Objectives: Our understanding of the pathogenesis of schizophrenia is limited. In this regard, there have been a number of reports of altered thiol metabolism in schizophrenia. The aim of this review is to integrate disparate published findings into a more global overview of altered thiol metabolism and the potential role of thiol therapy in schizophrenia.
Methods: Publications of thiol measurements in different metabolic compartments in schizophrenic patients (SP) were organized with regard to which component pathway of overall thiol metabolism was involved. This formed the basis of providing an integrated interpretation of current published data.
With regard to clinical trials of thiols, there are a number of case reports and studies with small patient numbers. The reliability of these trials is questionable such that we reviewed the one double-blind study evaluating the thiol agent, Nacetylcysteine (NAC) on clinical outcomes in 69 SP. We also reviewed 2 small mechanistic studies in SP evaluating the effects of NAC on EEG synchronization and on mismatch negativity, an electrophysiological index of glutamatergic transmission at NMDA receptors.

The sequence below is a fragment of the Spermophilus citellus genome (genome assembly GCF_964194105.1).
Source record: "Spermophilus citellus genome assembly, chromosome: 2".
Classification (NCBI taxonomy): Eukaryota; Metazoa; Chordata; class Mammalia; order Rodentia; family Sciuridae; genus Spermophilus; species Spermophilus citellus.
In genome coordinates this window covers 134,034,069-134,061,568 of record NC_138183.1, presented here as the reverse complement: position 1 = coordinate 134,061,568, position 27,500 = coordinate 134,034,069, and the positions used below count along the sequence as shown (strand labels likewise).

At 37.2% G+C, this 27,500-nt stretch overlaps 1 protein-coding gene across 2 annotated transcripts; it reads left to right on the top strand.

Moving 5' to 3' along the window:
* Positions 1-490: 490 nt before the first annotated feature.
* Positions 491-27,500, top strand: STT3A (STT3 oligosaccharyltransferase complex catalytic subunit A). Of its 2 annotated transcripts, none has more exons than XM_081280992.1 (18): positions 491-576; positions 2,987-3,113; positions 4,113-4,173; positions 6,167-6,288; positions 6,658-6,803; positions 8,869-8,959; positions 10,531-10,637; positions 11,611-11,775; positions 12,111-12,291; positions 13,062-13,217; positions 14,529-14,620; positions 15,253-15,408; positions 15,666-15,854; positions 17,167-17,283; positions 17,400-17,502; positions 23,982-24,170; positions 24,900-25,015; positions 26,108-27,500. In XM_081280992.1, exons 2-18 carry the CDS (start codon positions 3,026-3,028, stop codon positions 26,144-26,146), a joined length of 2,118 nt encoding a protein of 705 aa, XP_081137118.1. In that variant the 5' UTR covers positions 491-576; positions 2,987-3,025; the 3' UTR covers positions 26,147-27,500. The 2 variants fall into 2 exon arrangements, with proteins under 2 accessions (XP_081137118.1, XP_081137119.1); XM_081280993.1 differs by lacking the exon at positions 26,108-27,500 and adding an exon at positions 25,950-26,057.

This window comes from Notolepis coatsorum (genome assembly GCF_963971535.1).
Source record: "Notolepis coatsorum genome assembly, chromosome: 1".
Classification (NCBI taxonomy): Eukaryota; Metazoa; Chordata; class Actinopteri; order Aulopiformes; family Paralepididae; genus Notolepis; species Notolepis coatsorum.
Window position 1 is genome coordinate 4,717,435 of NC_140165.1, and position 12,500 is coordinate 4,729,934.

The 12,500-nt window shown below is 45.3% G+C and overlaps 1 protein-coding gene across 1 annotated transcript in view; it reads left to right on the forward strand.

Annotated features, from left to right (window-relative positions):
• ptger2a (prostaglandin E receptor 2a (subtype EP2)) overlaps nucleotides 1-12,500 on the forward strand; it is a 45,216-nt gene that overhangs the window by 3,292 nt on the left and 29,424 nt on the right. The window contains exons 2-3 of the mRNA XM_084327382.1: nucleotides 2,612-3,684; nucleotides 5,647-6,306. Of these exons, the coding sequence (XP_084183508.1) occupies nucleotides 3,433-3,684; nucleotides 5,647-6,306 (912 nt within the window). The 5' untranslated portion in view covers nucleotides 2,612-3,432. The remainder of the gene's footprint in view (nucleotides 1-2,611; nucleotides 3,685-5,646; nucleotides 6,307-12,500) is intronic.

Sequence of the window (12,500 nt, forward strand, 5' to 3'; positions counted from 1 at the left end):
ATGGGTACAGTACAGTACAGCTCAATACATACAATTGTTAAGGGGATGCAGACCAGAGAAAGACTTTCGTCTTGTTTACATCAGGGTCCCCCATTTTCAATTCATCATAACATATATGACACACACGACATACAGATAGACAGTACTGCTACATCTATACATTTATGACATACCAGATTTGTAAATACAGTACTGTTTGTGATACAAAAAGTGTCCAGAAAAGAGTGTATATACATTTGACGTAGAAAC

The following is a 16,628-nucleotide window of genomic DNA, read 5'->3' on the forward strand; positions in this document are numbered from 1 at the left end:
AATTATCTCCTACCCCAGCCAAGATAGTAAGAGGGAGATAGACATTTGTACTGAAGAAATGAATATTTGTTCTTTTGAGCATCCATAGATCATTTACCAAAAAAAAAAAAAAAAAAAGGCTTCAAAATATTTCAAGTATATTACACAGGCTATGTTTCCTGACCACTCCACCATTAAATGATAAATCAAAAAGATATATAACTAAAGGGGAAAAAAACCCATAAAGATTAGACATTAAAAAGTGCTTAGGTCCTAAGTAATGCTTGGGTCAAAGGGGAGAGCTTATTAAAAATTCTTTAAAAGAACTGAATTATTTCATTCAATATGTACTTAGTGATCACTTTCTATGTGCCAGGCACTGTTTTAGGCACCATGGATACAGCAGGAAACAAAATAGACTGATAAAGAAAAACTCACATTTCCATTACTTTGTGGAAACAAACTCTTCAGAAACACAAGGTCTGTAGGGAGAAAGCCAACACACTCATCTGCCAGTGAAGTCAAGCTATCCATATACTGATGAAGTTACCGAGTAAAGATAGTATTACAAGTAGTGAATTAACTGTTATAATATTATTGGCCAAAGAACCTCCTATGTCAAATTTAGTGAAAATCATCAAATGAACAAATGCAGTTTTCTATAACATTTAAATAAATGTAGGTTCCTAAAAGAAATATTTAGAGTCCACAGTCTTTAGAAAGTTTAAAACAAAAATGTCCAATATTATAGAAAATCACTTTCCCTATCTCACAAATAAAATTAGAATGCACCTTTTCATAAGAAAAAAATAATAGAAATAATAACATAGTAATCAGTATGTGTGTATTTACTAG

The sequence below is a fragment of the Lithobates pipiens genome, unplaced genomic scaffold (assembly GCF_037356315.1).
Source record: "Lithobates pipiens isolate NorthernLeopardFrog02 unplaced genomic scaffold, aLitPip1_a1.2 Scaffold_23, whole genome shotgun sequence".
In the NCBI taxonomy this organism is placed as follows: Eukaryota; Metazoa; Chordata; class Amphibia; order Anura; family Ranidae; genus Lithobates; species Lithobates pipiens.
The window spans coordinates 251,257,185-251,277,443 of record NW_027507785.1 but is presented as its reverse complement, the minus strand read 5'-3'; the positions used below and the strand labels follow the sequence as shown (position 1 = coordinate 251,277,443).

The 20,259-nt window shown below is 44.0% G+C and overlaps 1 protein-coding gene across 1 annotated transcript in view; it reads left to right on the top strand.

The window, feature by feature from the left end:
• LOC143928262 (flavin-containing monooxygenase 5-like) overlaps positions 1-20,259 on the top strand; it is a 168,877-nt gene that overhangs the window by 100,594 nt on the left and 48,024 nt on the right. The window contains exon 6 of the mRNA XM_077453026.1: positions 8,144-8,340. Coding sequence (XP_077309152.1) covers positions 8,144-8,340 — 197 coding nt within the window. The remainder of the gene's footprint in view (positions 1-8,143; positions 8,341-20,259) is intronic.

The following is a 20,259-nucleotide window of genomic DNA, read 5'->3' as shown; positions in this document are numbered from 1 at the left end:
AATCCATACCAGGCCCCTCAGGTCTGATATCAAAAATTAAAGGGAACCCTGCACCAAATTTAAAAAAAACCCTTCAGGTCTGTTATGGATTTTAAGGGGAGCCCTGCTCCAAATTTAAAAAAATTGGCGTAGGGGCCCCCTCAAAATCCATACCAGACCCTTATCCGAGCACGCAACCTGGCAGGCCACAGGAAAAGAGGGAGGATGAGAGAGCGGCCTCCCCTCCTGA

Results: The data reviewed were consistent with dysfunctional thiol metabolism spanning the methionine-homocysteine cycle, through the trans-sulfuration pathway to GSH synthesis and metabolism. Additionally, several thiol-dependent pathways appear to be affected. Preliminary clinical trials with NAC suggest that thiol replacement strategies may represent a new therapeutic avenue for SP. Larger patient cohorts are required to substantiate these initial findings and will provide an opportunity to monitor the effects of thiol drugs on biomarkers of altered thiol metabolism in SP.
Limitations: There are a number of reports of altered thiol metabolism in SP and indications of clinical benefits with the thiol agent NAC, as an adjunct to antipsychotic drugs. However, these are all probe studies with small numbers of patients. The next step is to a more in-depth evaluation of thiol metabolism and larger scale clinical trials of thiol agents. Integrating clinical and biochemical findings will significantly advance our knowledge base in this area.
Conclusion: Thiol metabolism is clearly disrupted in SP and thiol replacement strategies are worthy of further clinical evaluation, based on initial pilot studies with NAC in SP.